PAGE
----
How to Choose the Right Size Evaporative Cooler
Evaporative coolers, also called swamp coolers, combine the natural cooling properties of water with a steady breeze to lower indoor temperatures. This guide will help you determine which type is best suited for your needs.
Tip: Evaporative coolers are most effective in areas of low humidity and hot temperatures. They can be used as the sole cooling system, or to complement existing air conditioning systems. They should never be used at the same time, however, as evaporative coolers add humidity and A/C units remove it.
Evaporative coolers lower indoor temperatures by combining the natural cooling properties of evaporating water with an efficient air moving system.
Evaporative coolers add moisture while water-filled pads act as a filter, removing dust and allergens from the air.
Evaporative coolers offer several benefits over air conditioning, including:
- Lower installation and maintenance costs
- Up to 75 percent less electricity usage
- Helps prevent fabrics and wood from drying out
- Can be powered by standard 120-volt outlet
- No ozone damaging refrigerants
Evaporative coolers are not as controllable as air conditioners and can use between 3.5 and 10 gallons of water per hour, a consideration for use in areas with limited water supplies.
Tip: Read our comprehensive guide if you’re still asking how does a swamp cooler work.
Evaporative coolers are typically distinguished by where they are installed and the type of pads they use.
Most whole-house evaporative coolers are mounted on the roof and blow air downward, while others are mounted through windows or walls and blow air in from the side.
Down-flow installations are most popular, but window/wall-mounted horizontal units are more convenient for maintenance and reduce the chance of roof leaks.
Both down-draft and window-mounted units blow cooled air into the house either into a central location, which is effective for small homes, or through existing or specially installed ductwork in larger homes.
The following sections include a breakdown of swamp cooler sizing:
- A small space cooler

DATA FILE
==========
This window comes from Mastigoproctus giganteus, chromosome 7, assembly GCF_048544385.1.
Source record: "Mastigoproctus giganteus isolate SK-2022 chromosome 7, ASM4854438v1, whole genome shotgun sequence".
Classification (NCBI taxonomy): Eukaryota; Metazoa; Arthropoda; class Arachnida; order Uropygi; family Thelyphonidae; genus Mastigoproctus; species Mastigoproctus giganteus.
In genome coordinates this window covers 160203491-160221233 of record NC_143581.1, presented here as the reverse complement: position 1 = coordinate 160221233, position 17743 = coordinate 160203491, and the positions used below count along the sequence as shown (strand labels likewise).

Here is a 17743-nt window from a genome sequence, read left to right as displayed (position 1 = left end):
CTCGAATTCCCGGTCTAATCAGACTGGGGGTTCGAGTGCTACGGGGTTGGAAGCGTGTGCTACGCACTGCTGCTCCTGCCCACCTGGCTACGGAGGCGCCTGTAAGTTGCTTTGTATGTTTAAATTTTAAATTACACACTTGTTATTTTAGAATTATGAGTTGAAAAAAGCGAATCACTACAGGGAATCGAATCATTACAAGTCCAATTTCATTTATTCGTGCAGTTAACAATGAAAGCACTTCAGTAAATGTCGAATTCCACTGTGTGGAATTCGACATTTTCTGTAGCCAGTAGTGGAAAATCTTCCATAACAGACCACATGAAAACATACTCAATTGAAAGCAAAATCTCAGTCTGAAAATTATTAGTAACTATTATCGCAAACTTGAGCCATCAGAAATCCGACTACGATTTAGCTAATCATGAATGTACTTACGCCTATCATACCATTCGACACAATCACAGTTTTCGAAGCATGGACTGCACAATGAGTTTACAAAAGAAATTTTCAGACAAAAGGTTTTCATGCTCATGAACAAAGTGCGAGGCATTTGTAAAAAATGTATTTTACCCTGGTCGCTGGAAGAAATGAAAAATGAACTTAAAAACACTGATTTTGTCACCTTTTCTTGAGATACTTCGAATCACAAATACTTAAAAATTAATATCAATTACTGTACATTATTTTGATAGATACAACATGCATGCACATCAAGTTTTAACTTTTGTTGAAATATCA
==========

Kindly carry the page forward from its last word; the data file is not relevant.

- Cools small spaces up to 300 sq. ft.
- A small space cooler
- Can cool one room or a garage
- A whole-house cooler
- Installed on roof
- Discharges cool air downward into the structure
- A whole-house cooler
- Typically installed on the side of a building, directing into the attic area
- Can be installed on the roof using an elbow to direct the airflow through an opening in the roof
The two types of pads for evaporative coolers are fiber (made of various materials) and rigid media pads.
Fiber pads are inexpensive but require more maintenance and replacement, while rigid media pads are more expensive but require less maintenance and may last for years if properly maintained.
This chart details the best type of swamp cooler pads for different applications:
Tip: To ensure effective distribution, calculate know how much air the unit needs to move to cool your home, which is measured in cubic feet per minute. Read our guide on evaporative cooler installation for more information.
Evaporative coolers are rated by CFM. Use this formula to calculate the CFM for cooling your home:
- Determine the square footage of space you want to cool.
- Multiply this figure by the height of your ceilings.
- Divide that number by 2.
- The result is the swamp cooler CFM rating.
Keep the rust- and corrosion-resistant galvanized steel that most whole-house evaporative cooler housings are made of intact with monthly inspections.
Regular maintenance as instructed in the owner’s manual is the best way to keep your evaporative cooler working at peak efficiency.
Swamp cooler maintenance is usually centered on draining water to remove mineral buildup, and adjusting the belt and water levels.
If the unit isn’t going to be used for a few days it should be drained to reduce bacteria growth. This can also be controlled by adding one of several accessories before operation.
Pads should be inspected, cleaned or replaced, as needed.
Add any of these accessories to match your evaporative cooler to your specific needs:
- Purge pumps: Purge water automatically every six or eight hours, helping to avoid mineral buildup.
- Ceiling vents: If open windows are a security issue, these ducts allow warm air to exhaust into the attic and out through the roof vents. This option may require additional ventilation in the attic.
- Pre-filters: Help prevent water droplets from the pads from being pulled into the fan blades. Most evaporative coolers also have filters to remove dust from the incoming air.